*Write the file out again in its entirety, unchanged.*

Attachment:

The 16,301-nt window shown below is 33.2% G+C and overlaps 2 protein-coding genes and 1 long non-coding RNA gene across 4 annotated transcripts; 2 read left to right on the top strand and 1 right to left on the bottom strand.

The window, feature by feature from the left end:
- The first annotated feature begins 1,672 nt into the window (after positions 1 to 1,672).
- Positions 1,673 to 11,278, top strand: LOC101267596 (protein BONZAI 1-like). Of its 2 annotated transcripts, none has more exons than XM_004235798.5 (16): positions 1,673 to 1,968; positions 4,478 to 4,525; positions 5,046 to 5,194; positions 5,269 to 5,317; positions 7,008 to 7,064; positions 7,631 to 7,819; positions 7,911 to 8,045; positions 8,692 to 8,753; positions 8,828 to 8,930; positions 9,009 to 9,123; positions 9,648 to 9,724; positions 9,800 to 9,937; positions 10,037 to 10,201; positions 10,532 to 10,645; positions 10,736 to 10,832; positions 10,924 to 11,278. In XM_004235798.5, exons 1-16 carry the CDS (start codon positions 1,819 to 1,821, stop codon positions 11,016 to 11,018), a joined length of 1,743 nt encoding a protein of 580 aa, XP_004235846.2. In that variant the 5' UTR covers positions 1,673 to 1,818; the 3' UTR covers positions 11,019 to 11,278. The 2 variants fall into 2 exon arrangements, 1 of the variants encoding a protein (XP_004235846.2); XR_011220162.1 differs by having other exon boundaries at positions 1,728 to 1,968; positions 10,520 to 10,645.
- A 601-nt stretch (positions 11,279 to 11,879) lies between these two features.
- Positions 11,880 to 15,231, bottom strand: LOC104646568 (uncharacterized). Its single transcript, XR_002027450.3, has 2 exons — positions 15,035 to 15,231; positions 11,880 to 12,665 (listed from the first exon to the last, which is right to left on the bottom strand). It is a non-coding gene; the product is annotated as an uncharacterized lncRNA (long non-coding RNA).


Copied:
The 16,301-nt window shown below is 33.2% G+C and overlaps 2 protein-coding genes and 1 long non-coding RNA gene across 4 annotated transcripts; 2 read left to right on the top strand and 1 right to left on the bottom strand.

The window, feature by feature from the left end:
- The first annotated feature begins 1,672 nt into the window (after positions 1 to 1,672).
- Positions 1,673 to 11,278, top strand: LOC101267596 (protein BONZAI 1-like). Of its 2 annotated transcripts, none has more exons than XM_004235798.5 (16): positions 1,673 to 1,968; positions 4,478 to 4,525; positions 5,046 to 5,194; positions 5,269 to 5,317; positions 7,008 to 7,064; positions 7,631 to 7,819; positions 7,911 to 8,045; positions 8,692 to 8,753; positions 8,828 to 8,930; positions 9,009 to 9,123; positions 9,648 to 9,724; positions 9,800 to 9,937; positions 10,037 to 10,201; positions 10,532 to 10,645; positions 10,736 to 10,832; positions 10,924 to 11,278. In XM_004235798.5, exons 1-16 carry the CDS (start codon positions 1,819 to 1,821, stop codon positions 11,016 to 11,018), a joined length of 1,743 nt encoding a protein of 580 aa, XP_004235846.2. In that variant the 5' UTR covers positions 1,673 to 1,818; the 3' UTR covers positions 11,019 to 11,278. The 2 variants fall into 2 exon arrangements, 1 of the variants encoding a protein (XP_004235846.2); XR_011220162.1 differs by having other exon boundaries at positions 1,728 to 1,968; positions 10,520 to 10,645.
- A 601-nt stretch (positions 11,279 to 11,879) lies between these two features.
- Positions 11,880 to 15,231, bottom strand: LOC104646568 (uncharacterized). Its single transcript, XR_002027450.3, has 2 exons — positions 15,035 to 15,231; positions 11,880 to 12,665 (listed from the first exon to the last, which is right to left on the bottom strand). It is a non-coding gene; the product is annotated as an uncharacterized lncRNA (long non-coding RNA).